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WFP Zambia Country Brief, August 2021

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In Numbers

5.291 mt food assistance distributed

US$ 162,427 cash-based transfers made

US$ 564,509 six-month (September 2021 – February 2022) net funding requirements

111,293 people assisted in AUGUST 2021

Operational Updates

WFP assisted 111,293 people in August, as part of its integrated package of interventions implemented in Zambia.
Among those assisted, WFP reached 17,554 refugees and asylum seekers from the Democratic Republic of Congo with food and cash assistance; 17,408 people through nutrition support interventions; 59,331 smallholder farmers through early recovery and resilience strengthening interventions and 17,000 people through social protection and capacitystrengthening activities.

WFP and partners continued to mobilize the refugees, especially those receiving cash-based transfers (CBT), to form savings groups. This is in line with the recommendations of the WFP-UNHCR Joint Needs Assessment (JNA) undertaken at the refugee settlement that highlighted the need to gradually introduce activities that promote refugees’ self-reliance. The groups will facilitate savings, and therefore income generation and investment among the refugees, enabling them to improve their livelihoods and become self-reliant.

Five additional savings groups were formed in August, bringing the total to 50 savings groups established in 2021. Of those groups, 19 have already received training (with 14 trained in August), while the remaining will receive training in the last quarter of the year. Seven groups are already saving, two of which have started making their first savings in August.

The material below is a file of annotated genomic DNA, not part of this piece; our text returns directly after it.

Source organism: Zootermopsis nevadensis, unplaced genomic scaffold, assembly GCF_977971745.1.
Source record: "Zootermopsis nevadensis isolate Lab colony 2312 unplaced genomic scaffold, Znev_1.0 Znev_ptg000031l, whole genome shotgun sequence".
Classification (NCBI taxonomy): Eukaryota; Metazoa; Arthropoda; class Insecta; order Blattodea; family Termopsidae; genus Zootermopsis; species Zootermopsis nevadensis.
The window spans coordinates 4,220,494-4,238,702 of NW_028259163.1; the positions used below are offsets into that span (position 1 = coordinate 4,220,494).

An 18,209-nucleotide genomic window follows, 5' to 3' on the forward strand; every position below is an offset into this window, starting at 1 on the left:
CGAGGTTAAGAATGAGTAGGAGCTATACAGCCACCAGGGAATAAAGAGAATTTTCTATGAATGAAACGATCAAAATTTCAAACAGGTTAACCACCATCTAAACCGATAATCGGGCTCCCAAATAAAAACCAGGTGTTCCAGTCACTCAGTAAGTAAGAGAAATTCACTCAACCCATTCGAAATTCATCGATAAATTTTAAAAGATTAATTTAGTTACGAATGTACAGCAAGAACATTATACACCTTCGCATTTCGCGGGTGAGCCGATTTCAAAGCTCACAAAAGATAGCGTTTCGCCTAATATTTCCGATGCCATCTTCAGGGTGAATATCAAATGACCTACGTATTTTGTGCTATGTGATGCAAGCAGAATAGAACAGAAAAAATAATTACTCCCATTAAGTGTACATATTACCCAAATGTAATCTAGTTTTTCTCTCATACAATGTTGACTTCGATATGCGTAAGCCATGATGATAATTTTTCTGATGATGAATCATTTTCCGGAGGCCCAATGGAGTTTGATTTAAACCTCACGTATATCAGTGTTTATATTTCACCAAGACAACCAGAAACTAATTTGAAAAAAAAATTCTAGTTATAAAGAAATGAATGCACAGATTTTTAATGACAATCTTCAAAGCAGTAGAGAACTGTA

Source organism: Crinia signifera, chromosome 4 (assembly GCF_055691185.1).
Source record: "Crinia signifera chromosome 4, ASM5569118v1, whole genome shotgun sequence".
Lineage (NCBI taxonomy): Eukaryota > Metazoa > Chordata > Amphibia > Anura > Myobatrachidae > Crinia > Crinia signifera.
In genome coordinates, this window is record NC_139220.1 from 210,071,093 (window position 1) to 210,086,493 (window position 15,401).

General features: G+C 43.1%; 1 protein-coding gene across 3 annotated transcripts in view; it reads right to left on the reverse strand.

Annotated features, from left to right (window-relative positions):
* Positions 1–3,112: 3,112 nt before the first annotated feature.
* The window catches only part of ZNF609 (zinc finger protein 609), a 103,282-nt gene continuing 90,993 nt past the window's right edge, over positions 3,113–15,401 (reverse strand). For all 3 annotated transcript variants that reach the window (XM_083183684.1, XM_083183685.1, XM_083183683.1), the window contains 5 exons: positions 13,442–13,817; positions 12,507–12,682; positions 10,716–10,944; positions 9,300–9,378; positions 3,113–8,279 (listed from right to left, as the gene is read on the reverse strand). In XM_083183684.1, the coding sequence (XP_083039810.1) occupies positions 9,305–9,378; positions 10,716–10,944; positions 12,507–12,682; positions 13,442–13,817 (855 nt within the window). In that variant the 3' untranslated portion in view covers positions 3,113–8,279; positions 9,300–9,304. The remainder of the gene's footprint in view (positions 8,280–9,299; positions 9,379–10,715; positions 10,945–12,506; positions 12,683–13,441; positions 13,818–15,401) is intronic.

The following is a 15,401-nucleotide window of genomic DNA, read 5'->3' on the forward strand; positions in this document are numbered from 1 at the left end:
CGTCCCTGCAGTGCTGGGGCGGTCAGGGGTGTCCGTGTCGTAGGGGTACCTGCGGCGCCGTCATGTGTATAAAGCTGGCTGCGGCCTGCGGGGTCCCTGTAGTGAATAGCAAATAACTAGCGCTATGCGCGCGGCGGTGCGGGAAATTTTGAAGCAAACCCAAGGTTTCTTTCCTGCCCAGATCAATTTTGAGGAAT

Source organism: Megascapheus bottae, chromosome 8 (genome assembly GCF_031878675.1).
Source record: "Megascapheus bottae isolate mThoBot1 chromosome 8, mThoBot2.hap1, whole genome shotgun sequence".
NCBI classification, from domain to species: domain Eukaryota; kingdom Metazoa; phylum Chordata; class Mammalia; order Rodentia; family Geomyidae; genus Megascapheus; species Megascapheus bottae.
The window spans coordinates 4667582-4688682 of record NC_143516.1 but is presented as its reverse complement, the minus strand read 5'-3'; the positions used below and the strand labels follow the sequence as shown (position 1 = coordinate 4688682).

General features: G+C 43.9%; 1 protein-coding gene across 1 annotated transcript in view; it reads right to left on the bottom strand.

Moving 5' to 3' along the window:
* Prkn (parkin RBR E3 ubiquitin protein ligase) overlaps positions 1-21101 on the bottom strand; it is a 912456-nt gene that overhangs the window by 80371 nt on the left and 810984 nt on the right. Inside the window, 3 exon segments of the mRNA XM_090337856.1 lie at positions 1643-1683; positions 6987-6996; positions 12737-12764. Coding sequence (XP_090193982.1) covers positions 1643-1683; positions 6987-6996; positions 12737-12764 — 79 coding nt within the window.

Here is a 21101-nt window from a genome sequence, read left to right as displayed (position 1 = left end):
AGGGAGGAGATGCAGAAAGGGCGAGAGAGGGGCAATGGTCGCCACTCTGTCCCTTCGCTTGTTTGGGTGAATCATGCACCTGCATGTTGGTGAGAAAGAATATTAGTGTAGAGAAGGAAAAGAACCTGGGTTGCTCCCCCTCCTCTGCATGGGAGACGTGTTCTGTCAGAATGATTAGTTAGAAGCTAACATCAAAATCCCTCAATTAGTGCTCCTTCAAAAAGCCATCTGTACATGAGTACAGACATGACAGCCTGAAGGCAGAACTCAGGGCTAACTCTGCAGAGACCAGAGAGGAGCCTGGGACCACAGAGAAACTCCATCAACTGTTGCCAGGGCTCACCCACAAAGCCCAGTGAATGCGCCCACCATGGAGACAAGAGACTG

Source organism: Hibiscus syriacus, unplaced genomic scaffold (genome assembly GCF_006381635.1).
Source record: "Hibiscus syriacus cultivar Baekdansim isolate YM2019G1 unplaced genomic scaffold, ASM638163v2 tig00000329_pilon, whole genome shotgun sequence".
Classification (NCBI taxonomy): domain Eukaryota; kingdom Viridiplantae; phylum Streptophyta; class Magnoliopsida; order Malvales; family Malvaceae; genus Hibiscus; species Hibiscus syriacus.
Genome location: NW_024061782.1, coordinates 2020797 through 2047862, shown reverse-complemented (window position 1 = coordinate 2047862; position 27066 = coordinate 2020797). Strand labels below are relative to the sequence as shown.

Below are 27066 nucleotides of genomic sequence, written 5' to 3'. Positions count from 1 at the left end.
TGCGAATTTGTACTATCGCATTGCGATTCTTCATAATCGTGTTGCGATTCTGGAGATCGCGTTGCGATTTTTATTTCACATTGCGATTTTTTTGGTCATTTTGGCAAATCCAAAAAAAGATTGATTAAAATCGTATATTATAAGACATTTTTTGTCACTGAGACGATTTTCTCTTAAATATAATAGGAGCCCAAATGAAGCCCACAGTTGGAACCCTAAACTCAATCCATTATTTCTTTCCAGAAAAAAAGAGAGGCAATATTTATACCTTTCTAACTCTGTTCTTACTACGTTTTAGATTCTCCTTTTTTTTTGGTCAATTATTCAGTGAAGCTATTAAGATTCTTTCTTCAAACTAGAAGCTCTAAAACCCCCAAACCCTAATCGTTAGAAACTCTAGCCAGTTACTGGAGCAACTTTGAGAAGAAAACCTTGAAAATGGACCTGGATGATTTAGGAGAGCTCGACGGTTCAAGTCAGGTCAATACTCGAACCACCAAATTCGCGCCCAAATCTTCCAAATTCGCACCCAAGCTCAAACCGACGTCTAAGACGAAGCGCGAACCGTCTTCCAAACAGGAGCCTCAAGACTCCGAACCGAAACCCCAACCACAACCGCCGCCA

Under the smallholder support component of the CSP, farmers are saving and reinvesting their savings to expand agricultural activities. As of August, 167 smallholders (87 percent women) in seven savings groups in Namwala and Siavonga districts shared ZMW 175,707 (approximately USD 17,600) at the end of the saving cycle.

WFP continued its efforts to enhance people’s nutrition by promoting the processing and preservation of locally available nutritious foods and ensuring the availability of diverse foods beyond the harvest season. As part of these efforts, WFP finalized and virtually pre-tested a processing and preservation manual and training cards developed for the Ministry of Agriculture (MoA). Those were tested with provincial and district staff in Central, Eastern, Southern and Western provinces in order to collect feedback and enhance the material before dissemination at national level.

As part of WFP’s technical support for the implementation of the national Home-Grown School Meals (HGSM) programme, WFP continued to work with the Ministry of General Education (MoGE) on the rollout of the decentralized procurement strategy for the programme. WFP facilitated the training of 88 government staff from five ministries (Education, Agriculture, Commerce and Industry, Community Development and Social Services, and Health) in 11 districts, with a focus on strengthening staff capacity on food procurement and safety. WFP also supported MoGE to integrate grain bags system into nine hydroponics gardens in nine schools in Gwembe district; this will enable schools to implement mixed production of horticultural crops to promote diversified school meals, while ensuring sustainability. In total, 12 gardens have been set up in the district, with nearly 1,300 children expected to benefit from them. Additionally, WFP completed the setting up of a model hydroponic garden at Woodlands B Primary School in Lusaka district. The model garden is a Centre of Excellence where skills on the technology can be learned and replicated in other schools and communities.